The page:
Moms with Vitamin D deficiency had Lower Birth Weight Newborns

Stethoscope - BSN

(Best Syndication News) - Women who had deficient levels of vitamin D early on during their pregnancy were at an increased risk for having a baby with a lower birth weight. The study results will be reported in the January print edition and online in the Journal of Clinical Endocrinology & Metabolism.

The study was funded by the National Institutes of Health and was conducted by researchers from the University of Pittsburg Graduate School Of Public Health. Lead author, Alison Gernand, Ph.D., M.P.H., R.D., post-doctoral associate in Pitt Public Health's Department of Epidemiology, explained that being deficient in vitamin D during the first trimester put the fetus at twice the risk of restricted growth during the pregnancy.

The researchers only investigated mothers that delivered full-term babies. Their findings showed that expecting mothers with vitamin D levels less that 0.015 parts per million (37.5 nmol/L) during the first 26 weeks gave birth to babies that weighed an average of 46 grams less than moms that had adequate vitamin D levels.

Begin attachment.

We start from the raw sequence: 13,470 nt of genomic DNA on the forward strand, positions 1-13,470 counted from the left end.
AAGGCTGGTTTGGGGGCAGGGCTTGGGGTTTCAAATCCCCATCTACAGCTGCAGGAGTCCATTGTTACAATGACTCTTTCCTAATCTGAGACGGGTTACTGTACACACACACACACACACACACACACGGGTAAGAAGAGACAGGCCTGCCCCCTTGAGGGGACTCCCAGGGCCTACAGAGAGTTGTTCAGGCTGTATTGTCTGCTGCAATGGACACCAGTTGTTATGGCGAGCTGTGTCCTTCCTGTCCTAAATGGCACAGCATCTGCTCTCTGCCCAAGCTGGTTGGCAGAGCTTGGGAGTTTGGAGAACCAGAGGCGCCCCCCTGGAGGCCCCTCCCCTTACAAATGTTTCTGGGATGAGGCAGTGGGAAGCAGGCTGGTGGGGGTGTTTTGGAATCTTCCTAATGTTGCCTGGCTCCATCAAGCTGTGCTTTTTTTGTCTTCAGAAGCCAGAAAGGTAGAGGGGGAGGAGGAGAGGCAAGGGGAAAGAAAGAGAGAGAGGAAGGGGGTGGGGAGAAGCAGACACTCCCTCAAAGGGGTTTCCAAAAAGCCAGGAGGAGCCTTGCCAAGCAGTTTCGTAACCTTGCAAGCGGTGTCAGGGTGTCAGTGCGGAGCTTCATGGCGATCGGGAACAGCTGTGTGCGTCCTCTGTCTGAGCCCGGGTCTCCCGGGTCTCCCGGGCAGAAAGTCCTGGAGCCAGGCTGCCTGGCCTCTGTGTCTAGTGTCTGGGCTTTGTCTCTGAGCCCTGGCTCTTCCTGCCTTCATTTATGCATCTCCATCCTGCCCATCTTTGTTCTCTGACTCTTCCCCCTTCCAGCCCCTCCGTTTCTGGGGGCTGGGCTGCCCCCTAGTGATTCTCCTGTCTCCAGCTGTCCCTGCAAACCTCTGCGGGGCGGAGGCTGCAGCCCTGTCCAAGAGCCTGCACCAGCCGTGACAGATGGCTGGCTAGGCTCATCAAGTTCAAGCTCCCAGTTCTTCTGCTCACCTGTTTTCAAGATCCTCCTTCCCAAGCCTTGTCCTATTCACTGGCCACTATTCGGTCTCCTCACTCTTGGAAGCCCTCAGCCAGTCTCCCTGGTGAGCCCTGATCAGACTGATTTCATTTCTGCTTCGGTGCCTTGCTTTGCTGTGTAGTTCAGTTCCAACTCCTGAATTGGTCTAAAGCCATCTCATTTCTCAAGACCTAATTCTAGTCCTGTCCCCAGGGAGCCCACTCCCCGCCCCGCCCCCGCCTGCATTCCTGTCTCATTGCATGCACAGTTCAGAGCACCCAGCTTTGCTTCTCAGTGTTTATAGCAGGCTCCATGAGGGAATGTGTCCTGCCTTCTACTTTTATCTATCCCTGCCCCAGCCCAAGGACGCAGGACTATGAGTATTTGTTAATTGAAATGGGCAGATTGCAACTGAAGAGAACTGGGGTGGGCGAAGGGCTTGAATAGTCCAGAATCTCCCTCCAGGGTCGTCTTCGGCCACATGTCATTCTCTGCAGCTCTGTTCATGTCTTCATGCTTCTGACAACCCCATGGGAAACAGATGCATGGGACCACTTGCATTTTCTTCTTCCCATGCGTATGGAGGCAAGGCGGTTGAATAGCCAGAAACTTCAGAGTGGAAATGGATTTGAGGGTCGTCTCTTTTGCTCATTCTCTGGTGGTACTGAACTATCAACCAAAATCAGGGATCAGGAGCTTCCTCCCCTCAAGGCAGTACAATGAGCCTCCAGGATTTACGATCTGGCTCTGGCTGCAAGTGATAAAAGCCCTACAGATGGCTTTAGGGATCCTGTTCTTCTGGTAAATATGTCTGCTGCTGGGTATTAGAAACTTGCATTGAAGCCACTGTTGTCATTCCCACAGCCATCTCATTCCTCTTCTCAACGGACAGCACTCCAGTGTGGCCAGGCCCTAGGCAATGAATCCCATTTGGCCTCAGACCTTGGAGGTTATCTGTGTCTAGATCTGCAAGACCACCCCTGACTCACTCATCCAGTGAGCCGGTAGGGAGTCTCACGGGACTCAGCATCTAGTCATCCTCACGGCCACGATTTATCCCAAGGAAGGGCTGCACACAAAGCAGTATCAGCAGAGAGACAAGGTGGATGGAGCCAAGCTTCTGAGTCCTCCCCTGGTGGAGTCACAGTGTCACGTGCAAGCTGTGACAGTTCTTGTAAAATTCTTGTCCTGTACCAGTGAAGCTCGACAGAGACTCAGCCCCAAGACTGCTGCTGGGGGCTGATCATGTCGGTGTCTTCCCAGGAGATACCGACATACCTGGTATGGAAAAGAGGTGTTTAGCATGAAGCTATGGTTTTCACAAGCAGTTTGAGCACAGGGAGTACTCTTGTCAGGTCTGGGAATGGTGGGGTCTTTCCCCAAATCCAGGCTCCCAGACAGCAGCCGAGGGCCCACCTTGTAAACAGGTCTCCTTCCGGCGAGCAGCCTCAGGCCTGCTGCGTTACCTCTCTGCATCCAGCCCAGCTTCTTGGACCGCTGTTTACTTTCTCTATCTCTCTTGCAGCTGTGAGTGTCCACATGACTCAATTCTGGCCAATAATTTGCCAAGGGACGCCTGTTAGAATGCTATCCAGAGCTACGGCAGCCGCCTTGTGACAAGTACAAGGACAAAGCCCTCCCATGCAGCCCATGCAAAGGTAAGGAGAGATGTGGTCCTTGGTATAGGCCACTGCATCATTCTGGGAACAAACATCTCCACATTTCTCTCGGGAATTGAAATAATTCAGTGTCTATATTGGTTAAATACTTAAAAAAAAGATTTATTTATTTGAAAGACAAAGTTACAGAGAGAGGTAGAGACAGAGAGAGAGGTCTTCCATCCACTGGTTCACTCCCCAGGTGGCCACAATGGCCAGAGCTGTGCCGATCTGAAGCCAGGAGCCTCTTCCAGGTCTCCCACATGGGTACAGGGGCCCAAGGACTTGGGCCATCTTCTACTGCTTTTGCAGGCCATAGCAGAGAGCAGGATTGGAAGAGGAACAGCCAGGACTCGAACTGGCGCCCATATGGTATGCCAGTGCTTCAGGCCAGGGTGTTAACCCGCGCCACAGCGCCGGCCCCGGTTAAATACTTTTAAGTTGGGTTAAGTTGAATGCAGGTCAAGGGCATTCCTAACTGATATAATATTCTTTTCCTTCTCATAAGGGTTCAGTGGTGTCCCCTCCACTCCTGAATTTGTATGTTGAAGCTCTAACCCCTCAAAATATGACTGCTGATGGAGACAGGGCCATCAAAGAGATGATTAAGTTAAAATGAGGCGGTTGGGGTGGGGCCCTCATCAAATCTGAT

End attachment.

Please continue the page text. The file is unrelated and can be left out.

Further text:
Women that were vitamin D deficient during the first 14 weeks had twice the chance of giving birth to a baby in the lower 10th percentile for weight compared to other babies.

This ranking in the lower 10th percent is termed “small for gestational age.” The babies that are born small for gestational age are at a five to ten-times higher chance of dying during their first month of life, and they are also at an increased risk of suffering chronic diseases, including heart disease, hypertension, and type 2 diabetes.

Senior author, Lisa M. Bodnar, Ph.D., M.P.H., R.D., assistant professor at Pitt Public Health's Department of Epidemiology, said this was the largest study to investigate pregnant mothers and vitamin D levels, and how it relates to the babies weight at birth. Clinical trials should be conducted to see if vitamin D supplements given to women during their reproductive years would improve the weight of newborns, Bodnar adds.

By: Marsha Quinn
Health Reporter

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